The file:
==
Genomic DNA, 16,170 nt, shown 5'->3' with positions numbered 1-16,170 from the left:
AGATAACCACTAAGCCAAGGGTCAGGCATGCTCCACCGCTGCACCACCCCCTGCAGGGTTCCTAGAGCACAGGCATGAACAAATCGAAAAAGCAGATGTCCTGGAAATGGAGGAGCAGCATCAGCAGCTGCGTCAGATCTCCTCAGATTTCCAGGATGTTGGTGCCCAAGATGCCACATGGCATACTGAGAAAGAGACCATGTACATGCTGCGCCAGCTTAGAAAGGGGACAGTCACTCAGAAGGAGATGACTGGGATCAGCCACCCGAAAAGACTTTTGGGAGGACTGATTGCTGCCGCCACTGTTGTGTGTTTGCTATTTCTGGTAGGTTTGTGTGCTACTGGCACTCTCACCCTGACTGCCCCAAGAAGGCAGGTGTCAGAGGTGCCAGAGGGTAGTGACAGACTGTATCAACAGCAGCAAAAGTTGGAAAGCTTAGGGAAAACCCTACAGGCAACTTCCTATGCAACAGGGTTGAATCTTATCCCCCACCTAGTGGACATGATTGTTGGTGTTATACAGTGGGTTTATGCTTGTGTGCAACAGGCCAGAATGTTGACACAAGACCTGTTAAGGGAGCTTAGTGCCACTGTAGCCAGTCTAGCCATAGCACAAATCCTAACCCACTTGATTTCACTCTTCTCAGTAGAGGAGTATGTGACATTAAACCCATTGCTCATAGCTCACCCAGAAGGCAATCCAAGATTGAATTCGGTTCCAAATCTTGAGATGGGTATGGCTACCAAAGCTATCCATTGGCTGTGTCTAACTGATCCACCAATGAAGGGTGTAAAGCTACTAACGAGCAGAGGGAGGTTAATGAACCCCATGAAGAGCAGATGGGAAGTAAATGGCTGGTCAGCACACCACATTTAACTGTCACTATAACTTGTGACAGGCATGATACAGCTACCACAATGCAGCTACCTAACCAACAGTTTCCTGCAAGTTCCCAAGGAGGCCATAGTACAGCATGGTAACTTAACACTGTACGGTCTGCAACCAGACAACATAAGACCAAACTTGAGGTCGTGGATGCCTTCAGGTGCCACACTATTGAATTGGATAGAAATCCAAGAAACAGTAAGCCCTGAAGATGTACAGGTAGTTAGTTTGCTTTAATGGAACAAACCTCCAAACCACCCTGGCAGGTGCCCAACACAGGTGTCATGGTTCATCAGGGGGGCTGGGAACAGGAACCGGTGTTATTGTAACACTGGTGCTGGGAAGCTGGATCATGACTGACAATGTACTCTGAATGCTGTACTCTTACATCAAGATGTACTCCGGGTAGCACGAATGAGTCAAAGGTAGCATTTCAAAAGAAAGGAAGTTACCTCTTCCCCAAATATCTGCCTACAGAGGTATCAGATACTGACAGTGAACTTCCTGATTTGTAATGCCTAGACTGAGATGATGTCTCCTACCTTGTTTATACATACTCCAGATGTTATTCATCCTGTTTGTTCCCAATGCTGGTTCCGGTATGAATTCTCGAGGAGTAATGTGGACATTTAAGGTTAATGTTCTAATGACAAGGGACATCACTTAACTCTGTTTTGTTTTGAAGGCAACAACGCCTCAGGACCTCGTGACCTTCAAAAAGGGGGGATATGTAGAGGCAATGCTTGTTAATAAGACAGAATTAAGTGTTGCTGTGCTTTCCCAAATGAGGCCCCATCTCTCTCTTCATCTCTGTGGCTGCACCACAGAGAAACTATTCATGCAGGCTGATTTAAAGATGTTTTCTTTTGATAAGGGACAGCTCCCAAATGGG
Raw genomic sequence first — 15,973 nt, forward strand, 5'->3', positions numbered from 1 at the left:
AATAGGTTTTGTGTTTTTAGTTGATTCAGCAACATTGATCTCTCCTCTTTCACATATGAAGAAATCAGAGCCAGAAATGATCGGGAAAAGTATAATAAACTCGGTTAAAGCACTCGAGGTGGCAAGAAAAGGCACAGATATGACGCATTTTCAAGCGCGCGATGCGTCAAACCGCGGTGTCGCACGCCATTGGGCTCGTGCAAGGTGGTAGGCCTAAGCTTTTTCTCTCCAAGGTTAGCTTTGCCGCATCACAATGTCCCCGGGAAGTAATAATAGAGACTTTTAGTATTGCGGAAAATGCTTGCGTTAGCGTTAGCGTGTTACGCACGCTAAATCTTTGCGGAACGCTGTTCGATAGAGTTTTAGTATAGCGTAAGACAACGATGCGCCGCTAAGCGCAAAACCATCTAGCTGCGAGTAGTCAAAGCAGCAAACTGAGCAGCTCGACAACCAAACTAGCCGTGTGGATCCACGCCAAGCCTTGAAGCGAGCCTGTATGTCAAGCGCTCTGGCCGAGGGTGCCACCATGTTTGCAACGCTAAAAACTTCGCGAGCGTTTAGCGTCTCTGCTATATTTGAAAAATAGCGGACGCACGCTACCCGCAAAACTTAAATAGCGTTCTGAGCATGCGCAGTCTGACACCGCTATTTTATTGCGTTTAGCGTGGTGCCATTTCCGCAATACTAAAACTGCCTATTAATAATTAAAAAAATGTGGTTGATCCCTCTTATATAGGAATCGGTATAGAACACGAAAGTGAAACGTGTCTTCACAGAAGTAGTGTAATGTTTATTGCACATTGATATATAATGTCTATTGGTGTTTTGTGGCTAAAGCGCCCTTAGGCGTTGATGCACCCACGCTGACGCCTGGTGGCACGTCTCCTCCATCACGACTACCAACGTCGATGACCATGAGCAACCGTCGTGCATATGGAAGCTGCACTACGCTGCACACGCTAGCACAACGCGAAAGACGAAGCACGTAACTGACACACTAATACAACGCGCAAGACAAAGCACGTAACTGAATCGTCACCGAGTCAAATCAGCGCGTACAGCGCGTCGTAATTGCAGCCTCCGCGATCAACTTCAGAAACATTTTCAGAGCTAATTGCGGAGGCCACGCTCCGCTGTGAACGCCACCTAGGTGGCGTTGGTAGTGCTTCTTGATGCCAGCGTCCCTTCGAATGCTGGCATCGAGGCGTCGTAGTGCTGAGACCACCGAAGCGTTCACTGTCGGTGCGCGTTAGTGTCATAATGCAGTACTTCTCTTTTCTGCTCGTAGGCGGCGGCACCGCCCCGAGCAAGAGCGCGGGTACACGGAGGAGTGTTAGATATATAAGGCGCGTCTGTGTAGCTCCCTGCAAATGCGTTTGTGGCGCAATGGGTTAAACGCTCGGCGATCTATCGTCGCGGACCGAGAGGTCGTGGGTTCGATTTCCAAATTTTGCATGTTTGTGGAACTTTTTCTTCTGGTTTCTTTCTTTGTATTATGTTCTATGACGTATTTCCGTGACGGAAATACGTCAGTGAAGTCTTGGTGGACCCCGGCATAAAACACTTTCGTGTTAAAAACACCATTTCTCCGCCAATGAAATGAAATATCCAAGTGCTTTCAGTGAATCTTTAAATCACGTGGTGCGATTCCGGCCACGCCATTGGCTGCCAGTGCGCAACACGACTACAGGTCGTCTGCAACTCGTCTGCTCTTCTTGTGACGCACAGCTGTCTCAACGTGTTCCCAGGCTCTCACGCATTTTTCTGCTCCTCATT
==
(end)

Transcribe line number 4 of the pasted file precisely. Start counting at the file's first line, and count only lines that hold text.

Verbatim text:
AATAGGTTTTGTGTTTTTAGTTGATTCAGCAACATTGATCTCTCCTCTTTCACATATGAAGAAATCAGAGCCAGAAATGATCGGGAAAAGTATAATAAACTCGGTTAAAGCACTCGAGGTGGCAAGAAAAGGCACAGATATGACGCATTTTCAAGCGCGCGATGCGTCAAACCGCGGTGTCGCACGCCATTGGGCTCGTGCAAGGTGGTAGGCCTAAGCTTTTTCTCTCCAAGGTTAGCTTTGCCGCATCACAATGTCCCCGGGAAGTAATAATAGAGACTTTTAGTATTGCGGAAAATGCTTGCGTTAGCGTTAGCGTGTTACGCACGCTAAATCTTTGCGGAACGCTGTTCGATAGAGTTTTAGTATAGCGTAAGACAACGATGCGCCGCTAAGCGCAAAACCATCTAGCTGCGAGTAGTCAAAGCAGCAAACTGAGCAGCTCGACAACCAAACTAGCCGTGTGGATCCACGCCAAGCCTTGAAGCGAGCCTGTATGTCAAGCGCTCTGGCCGAGGGTGCCACCATGTTTGCAACGCTAAAAACTTCGCGAGCGTTTAGCGTCTCTGCTATATTTGAAAAATAGCGGACGCACGCTACCCGCAAAACTTAAATAGCGTTCTGAGCATGCGCAGTCTGACACCGCTATTTTATTGCGTTTAGCGTGGTGCCATTTCCGCAATACTAAAACTGCCTATTAATAATTAAAAAAATGTGGTTGATCCCTCTTATATAGGAATCGGTATAGAACACGAAAGTGAAACGTGTCTTCACAGAAGTAGTGTAATGTTTATTGCACATTGATATATAATGTCTATTGGTGTTTTGTGGCTAAAGCGCCCTTAGGCGTTGATGCACCCACGCTGACGCCTGGTGGCACGTCTCCTCCATCACGACTACCAACGTCGATGACCATGAGCAACCGTCGTGCATATGGAAGCTGCACTACGCTGCACACGCTAGCACAACGCGAAAGACGAAGCACGTAACTGACACACTAATACAACGCGCAAGACAAAGCACGTAACTGAATCGTCACCGAGTCAAATCAGCGCGTACAGCGCGTCGTAATTGCAGCCTCCGCGATCAACTTCAGAAACATTTTCAGAGCTAATTGCGGAGGCCACGCTCCGCTGTGAACGCCACCTAGGTGGCGTTGGTAGTGCTTCTTGATGCCAGCGTCCCTTCGAATGCTGGCATCGAGGCGTCGTAGTGCTGAGACCACCGAAGCGTTCACTGTCGGTGCGCGTTAGTGTCATAATGCAGTACTTCTCTTTTCTGCTCGTAGGCGGCGGCACCGCCCCGAGCAAGAGCGCGGGTACACGGAGGAGTGTTAGATATATAAGGCGCGTCTGTGTAGCTCCCTGCAAATGCGTTTGTGGCGCAATGGGTTAAACGCTCGGCGATCTATCGTCGCGGACCGAGAGGTCGTGGGTTCGATTTCCAAATTTTGCATGTTTGTGGAACTTTTTCTTCTGGTTTCTTTCTTTGTATTATGTTCTATGACGTATTTCCGTGACGGAAATACGTCAGTGAAGTCTTGGTGGACCCCGGCATAAAACACTTTCGTGTTAAAAACACCATTTCTCCGCCAATGAAATGAAATATCCAAGTGCTTTCAGTGAATCTTTAAATCACGTGGTGCGATTCCGGCCACGCCATTGGCTGCCAGTGCGCAACACGACTACAGGTCGTCTGCAACTCGTCTGCTCTTCTTGTGACGCACAGCTGTCTCAACGTGTTCCCAGGCTCTCACGCATTTTTCTGCTCCTCATT